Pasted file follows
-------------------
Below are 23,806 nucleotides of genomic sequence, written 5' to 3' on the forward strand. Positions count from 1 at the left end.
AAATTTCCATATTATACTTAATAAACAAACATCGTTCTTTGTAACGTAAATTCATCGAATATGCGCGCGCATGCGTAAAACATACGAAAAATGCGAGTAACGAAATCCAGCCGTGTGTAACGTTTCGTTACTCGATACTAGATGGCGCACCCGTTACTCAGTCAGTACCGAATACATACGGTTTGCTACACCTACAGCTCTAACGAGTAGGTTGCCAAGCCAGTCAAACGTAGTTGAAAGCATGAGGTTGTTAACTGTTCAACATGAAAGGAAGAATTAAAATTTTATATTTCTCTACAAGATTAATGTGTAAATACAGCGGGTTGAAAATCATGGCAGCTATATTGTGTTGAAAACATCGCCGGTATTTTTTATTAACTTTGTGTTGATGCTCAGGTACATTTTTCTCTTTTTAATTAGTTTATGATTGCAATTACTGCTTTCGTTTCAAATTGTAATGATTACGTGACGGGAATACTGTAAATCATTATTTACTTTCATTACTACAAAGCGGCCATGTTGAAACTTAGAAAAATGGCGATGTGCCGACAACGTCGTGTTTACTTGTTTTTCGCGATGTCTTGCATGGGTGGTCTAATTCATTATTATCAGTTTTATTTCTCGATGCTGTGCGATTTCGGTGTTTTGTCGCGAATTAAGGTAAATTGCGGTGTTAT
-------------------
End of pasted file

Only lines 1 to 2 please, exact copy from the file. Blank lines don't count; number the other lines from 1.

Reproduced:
Below are 23,806 nucleotides of genomic sequence, written 5' to 3' on the forward strand. Positions count from 1 at the left end.
AAATTTCCATATTATACTTAATAAACAAACATCGTTCTTTGTAACGTAAATTCATCGAATATGCGCGCGCATGCGTAAAACATACGAAAAATGCGAGTAACGAAATCCAGCCGTGTGTAACGTTTCGTTACTCGATACTAGATGGCGCACCCGTTACTCAGTCAGTACCGAATACATACGGTTTGCTACACCTACAGCTCTAACGAGTAGGTTGCCAAGCCAGTCAAACGTAGTTGAAAGCATGAGGTTGTTAACTGTTCAACATGAAAGGAAGAATTAAAATTTTATATTTCTCTACAAGATTAATGTGTAAATACAGCGGGTTGAAAATCATGGCAGCTATATTGTGTTGAAAACATCGCCGGTATTTTTTATTAACTTTGTGTTGATGCTCAGGTACATTTTTCTCTTTTTAATTAGTTTATGATTGCAATTACTGCTTTCGTTTCAAATTGTAATGATTACGTGACGGGAATACTGTAAATCATTATTTACTTTCATTACTACAAAGCGGCCATGTTGAAACTTAGAAAAATGGCGATGTGCCGACAACGTCGTGTTTACTTGTTTTTCGCGATGTCTTGCATGGGTGGTCTAATTCATTATTATCAGTTTTATTTCTCGATGCTGTGCGATTTCGGTGTTTTGTCGCGAATTAAGGTAAATTGCGGTGTTAT